Nato 'to keep up pressure of attack'

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The Independent Online
BEHIND the flurry of sharp US warnings to the Bosnian Serbs that they could face Nato air strikes unless they abandoned two mountains near Sarajevo, a longer-term plan of action is taking shape in Washington and London to keep Serbian forces under the constant threat of attack, diplomatic sources said yesterday.

While the United States and its allies wait to see if the Serbs withdraw from the mountains, contingency plans are being drawn up by the Western allies for raising the level of the threat against the Serbs. This will be done by issuing ultimatums to withdraw from certain locations within a given time. 'It is the next step, but we are only at the discussion level right now,' said one diplomatic source.

The kind of ultimatum under discussion would change the nature of the air strikes' trigger from one in which the Serbs commit some hostile act to an unprovoked order for them to withdraw. A list of possible warnings was contained in a recent speech by Senator Joe Biden who has long advocated air strikes to halt the Serbian advance. He suggested the UN should issue ultimatums requiring the Serbs to withdraw all heavy weapons to specific locations out of range of Sarajevo; withdraw all ground forces from hills around Sarajevo and in the west to a point three miles from the airport; and to withdraw all anti-aircrft systems along the western flight path to the airport.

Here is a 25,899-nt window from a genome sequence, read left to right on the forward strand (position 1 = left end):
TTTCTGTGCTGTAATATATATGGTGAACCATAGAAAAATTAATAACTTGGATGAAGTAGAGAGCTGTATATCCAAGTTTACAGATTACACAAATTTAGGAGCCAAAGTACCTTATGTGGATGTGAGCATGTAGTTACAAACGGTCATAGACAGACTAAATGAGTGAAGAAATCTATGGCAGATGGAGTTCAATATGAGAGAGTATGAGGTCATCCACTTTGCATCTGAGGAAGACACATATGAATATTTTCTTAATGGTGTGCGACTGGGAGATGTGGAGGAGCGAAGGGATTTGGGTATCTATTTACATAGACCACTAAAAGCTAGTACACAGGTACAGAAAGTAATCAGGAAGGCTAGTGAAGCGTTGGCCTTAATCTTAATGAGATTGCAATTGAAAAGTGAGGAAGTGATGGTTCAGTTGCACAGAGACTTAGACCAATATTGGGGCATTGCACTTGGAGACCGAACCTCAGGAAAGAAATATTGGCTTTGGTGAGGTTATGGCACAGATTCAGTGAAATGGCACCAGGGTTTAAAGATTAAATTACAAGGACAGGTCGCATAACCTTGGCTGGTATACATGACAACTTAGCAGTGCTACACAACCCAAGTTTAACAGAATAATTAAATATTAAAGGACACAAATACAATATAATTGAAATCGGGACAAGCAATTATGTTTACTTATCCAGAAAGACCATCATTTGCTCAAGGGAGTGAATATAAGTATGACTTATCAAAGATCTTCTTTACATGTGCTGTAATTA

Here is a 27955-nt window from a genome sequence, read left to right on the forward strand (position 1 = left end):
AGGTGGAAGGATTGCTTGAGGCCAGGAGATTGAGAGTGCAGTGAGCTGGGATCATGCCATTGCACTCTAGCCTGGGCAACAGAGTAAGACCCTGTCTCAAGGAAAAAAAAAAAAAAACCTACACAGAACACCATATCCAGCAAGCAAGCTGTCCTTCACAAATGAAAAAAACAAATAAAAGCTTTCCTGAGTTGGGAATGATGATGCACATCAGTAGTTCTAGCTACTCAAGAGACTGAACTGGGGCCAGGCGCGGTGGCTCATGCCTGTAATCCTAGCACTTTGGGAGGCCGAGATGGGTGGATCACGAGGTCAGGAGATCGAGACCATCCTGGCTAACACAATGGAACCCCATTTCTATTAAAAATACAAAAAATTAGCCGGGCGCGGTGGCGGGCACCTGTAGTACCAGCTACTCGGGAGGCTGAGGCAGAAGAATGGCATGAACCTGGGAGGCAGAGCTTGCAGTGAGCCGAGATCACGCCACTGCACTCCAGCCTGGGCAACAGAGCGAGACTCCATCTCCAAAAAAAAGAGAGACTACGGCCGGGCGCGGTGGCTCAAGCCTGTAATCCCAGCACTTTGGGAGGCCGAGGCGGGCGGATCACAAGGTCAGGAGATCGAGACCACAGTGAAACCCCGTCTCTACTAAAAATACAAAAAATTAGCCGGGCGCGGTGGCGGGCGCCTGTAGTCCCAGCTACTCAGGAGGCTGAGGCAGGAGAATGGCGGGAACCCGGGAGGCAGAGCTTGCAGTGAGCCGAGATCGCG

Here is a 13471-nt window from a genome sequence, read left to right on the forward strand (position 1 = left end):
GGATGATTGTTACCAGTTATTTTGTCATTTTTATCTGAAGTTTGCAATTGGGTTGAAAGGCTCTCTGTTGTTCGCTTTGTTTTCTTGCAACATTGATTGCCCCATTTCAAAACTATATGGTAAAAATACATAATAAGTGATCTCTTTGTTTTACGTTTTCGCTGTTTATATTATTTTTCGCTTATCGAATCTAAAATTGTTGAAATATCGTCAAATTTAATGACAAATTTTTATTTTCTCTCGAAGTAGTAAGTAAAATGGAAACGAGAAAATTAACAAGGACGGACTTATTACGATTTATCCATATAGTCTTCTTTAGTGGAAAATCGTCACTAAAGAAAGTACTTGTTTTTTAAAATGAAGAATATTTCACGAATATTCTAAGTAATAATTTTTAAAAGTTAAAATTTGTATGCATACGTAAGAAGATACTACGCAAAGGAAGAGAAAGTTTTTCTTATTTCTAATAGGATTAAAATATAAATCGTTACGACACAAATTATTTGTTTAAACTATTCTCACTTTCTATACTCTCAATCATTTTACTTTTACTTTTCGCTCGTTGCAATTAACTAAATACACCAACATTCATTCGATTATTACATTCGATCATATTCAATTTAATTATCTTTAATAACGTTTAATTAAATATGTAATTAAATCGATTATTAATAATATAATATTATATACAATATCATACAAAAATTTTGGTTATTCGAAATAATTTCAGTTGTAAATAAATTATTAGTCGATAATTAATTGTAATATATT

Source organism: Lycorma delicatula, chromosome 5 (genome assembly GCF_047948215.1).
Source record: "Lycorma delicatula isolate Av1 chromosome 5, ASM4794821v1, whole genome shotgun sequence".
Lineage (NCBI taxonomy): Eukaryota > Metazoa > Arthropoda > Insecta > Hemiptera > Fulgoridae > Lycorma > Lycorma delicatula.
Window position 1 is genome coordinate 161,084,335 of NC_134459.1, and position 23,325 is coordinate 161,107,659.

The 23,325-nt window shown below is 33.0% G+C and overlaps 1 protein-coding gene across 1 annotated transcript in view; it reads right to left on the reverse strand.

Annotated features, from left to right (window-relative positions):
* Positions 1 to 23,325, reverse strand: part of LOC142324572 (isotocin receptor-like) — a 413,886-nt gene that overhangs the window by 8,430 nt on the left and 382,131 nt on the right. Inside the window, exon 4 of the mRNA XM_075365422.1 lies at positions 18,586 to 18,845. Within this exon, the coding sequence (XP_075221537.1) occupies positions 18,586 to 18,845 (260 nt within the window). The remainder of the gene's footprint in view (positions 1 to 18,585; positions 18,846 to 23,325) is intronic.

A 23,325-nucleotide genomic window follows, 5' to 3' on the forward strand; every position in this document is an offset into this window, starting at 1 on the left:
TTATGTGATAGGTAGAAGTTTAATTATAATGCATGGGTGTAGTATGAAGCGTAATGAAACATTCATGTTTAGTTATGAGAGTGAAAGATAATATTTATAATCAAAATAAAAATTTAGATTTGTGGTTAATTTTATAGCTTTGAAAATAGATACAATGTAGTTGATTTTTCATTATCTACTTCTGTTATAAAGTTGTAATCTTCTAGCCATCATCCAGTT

'We are not yet at Mr Biden's positions,' said a US diplomat, 'but if the Serbs don't respond, we're going to act.' If the allies begin issuing unprovoked ultimatums, they will come not in a long list, but one by one, the source said, 'because if we made a list we might leave some things out'.

The new planning represents a shift in US rhetoric. The US Secretary of State, Warren Christopher, said last week: 'We've concluded it is in our national interest to prevent the strangulation of Sarajevo in conjunction with our allies.' Three weeks ago, he said the US had done all it could consistent with its national interest, without defining what that was. General John Shalikashvili, the new Chairman of the Joint Chiefs of Staff, is believed to favour a stronger line on Bosnia.

Officials in Washington have said that the 'national interest' is largely humanitarian, and that it would only become of strategic importance if the Bosnian war spilled over into a wider Balkan conflict.

Tough military chief, page 10

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